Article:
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Counterfeiting History

August 17, 2008

Agam's Gecko Blog
August 15, 2008

Visitors to the Beijing Olympics are not likely to find the cheap
knock-offs of fake Gucci bags and other counterfeit designer brands
the city has become famous for, unless they stick around for a while
after the party finishes. All that potentially embarrassing stuff has
presumably been cleaned up and stashed away like so many
justice-seeking petitioners and other "unsightly" bits of the city.
But not to worry, Versace bargain-hunters. When the bulk of
international media go home, it will all be brought out again for
your perusal (not the petitioners, though).

Even so, it shouldn't come as a surprise that a major counterfeit
reproduction of intellectual property will the centre-piece of "key
cultural performances" for the Olympics, from Aug. 21 - 23 at the
Meilangfang Grand Theatre. Billed as a "hybrid drama," a classic and
ancient story from Tibetan Lhamo opera will be jointly performed by
the National Peking Opera Theater and the Tibetan Opera Troupe. This
Xinhua account fails to mention that the opera itself is a Tibetan
classic, Gyasa Belsa, and renames the story to "Princess Wencheng."

The tale revolves around two foreign princesses who were taken as
consorts by the powerful 7th century Tibetan king, Songtsen Gampo,
who thus formed matrimonial alliances with the royal houses of Nepal
and the Tang Dynasty of China. Princess  Bhrikuti Devi, daughter of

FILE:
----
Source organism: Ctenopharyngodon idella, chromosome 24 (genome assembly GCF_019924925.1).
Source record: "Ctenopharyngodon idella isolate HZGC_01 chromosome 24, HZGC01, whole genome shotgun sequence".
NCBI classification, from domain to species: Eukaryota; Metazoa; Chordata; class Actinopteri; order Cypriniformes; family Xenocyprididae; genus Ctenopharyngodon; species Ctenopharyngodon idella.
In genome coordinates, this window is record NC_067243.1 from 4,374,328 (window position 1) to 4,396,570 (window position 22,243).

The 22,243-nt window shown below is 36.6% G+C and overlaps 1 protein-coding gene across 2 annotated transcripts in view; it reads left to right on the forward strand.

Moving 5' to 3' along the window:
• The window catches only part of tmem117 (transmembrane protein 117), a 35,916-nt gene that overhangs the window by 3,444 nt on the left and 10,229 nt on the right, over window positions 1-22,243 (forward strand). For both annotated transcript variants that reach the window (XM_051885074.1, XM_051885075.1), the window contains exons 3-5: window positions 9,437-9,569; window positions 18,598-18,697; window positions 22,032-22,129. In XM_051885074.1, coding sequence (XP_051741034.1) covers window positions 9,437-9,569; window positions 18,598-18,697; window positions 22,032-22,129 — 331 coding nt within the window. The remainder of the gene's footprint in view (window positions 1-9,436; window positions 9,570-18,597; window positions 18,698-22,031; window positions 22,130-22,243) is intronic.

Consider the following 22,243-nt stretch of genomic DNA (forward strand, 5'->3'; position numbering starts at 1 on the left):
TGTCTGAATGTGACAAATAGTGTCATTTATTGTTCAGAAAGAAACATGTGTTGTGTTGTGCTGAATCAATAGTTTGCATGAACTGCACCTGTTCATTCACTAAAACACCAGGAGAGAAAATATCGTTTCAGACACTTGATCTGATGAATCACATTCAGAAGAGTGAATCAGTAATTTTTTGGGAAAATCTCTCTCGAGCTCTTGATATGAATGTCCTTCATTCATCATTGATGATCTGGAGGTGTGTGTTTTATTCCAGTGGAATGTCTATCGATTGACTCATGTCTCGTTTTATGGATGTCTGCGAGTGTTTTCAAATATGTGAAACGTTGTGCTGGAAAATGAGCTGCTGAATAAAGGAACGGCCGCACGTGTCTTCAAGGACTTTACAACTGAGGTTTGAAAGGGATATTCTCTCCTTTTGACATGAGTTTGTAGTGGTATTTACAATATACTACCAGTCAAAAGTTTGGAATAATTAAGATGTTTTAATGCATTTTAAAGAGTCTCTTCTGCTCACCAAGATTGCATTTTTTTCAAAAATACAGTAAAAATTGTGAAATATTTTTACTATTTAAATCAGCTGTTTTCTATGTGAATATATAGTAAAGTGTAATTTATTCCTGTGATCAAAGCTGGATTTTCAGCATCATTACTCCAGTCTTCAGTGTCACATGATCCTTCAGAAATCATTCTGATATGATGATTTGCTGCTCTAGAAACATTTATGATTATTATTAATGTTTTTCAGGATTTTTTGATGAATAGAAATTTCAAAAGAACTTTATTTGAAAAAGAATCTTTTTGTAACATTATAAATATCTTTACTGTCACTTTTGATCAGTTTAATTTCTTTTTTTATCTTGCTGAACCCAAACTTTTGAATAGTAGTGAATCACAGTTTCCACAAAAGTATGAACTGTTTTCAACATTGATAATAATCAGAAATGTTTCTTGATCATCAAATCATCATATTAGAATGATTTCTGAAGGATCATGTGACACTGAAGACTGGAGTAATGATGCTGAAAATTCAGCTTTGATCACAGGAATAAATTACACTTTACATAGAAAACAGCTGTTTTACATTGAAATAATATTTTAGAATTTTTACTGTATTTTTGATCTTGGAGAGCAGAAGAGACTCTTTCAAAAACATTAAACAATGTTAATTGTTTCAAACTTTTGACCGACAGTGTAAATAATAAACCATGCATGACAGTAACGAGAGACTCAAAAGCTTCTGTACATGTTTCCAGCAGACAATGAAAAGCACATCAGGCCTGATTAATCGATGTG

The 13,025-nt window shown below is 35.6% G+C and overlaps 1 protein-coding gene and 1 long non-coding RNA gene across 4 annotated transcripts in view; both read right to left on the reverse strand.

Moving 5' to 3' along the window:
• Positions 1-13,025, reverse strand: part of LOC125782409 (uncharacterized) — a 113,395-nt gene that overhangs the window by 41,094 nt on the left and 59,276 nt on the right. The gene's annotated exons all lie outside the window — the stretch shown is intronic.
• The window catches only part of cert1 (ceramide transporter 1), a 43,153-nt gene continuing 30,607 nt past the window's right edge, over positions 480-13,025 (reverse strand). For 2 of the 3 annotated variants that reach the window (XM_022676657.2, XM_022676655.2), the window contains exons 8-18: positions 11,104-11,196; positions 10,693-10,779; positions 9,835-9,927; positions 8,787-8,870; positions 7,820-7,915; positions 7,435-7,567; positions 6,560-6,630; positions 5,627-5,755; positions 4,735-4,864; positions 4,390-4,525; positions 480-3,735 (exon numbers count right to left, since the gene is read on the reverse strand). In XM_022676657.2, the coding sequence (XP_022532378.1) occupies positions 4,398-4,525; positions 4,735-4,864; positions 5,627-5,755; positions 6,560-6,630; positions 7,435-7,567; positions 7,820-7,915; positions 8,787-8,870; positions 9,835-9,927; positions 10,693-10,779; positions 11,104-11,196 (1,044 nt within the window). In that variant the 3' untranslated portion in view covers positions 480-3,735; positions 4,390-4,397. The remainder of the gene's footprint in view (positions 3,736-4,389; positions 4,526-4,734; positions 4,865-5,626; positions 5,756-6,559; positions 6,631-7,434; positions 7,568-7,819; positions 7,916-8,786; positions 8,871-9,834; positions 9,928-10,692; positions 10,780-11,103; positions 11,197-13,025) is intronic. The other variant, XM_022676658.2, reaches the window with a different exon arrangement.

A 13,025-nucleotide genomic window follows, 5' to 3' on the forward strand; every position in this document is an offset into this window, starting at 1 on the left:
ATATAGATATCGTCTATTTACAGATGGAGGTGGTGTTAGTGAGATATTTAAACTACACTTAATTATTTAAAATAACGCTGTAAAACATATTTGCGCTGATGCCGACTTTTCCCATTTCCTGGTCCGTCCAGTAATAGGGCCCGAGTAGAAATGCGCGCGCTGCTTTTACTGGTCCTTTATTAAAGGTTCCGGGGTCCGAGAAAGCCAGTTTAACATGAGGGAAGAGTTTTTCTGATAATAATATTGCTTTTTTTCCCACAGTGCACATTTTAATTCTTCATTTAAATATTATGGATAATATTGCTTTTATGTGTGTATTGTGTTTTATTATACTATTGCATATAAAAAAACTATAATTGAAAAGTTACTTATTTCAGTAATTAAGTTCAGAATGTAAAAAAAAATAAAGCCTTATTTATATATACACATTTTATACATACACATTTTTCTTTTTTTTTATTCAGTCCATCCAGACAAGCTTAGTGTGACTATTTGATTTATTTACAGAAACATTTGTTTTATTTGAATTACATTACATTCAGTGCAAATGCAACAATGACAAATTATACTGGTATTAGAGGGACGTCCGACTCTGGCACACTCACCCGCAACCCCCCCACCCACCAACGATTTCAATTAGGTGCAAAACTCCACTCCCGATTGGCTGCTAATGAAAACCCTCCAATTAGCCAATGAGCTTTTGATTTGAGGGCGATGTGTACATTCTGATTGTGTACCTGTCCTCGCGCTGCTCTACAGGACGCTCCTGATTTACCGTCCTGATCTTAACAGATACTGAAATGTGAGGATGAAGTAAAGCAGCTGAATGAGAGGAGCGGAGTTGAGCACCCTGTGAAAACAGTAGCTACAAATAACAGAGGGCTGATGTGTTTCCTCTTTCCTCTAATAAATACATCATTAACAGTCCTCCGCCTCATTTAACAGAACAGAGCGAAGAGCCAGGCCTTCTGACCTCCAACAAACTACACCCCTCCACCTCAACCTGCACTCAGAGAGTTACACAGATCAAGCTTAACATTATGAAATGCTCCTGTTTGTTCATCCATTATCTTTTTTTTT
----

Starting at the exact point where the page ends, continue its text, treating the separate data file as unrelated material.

the Nepalese King Anshuvarrnan, became known to Tibetans as Bhelsa,
while the princess  Wencheng Kongjo, daughter of the Tang Chinese
king, was known as Gyasa. The Gyasa Bhelsa Lhamo is actually the
story of the two princesses, and the title translation is normally
given as "The Chinese Princess and the Nepalese Princess." Some
editing has been involved in the Chinese version.

After his marriage to Princess Bhelsa (given with delight by the King
and Queen of Nepal, along with precious gifts and a sacred Buddha
image), Songtsen Gampo made plans to obtain the Chinese princess
Wencheng. But this acquisition was not quite so straightforward, as
the Tang king was not well disposed toward the Tibetans. A number of
other kings were competing for Wencheng, and the competitions devised
by the Tang king comprise much of the story. But in the end Princess
Wencheng was bound for Lhasa, against her own wishes and those of her
father, and bearing precious gifts (including another sacred Buddha image).

The story of Princess Wencheng (Chinese version) is well known to
every schoolchild in China, as it is often used to bolster claims of
ancient Chinese hegemony over Tibet. They will know nothing of the
Nepalese princess, the senior consort of the two, who has been edited
out of the story.

 From the Introduction to the English translation of Gyasa Bhelsa by
C.B. Josayma, published in the Tibet Journal:

"With his taking of the Chinese princess as his second wife, King
Songtsen Gampo achieved yet another calculated accomplishment. The
marriage well served Tibet's political and social ambitions. Marriage
alliances connect families, and in the case of royalty, also connect
countries. With the acquisition of a Chinese princess, Tibet could
expect recognition of its political and social independence, as well
as attain an inner connection to the court of the Chinese Emperor.

"The story tells how delegations from five different countries came
to seek the Chinese princess' hand. What the story does not relate is
the actual military strategy that was required of King Songtsen
Gampo, which eventually forced China to consider Tibet as a
formidable neighbor and one deserving of a political alliance through
the marriage of its princess. Songtsen Gampo's initial request for
the princess of the Tang dynasty was treated with scorn, since Tibet
was considered by the Chinese court at the time to be nothing more
than a barbarian country. There had also been a request by the ruler
Thokiki of Eastern Tartary which the Chinese may have preferred, but
King Songtsen Gampo quickly rid himself of this possible rival by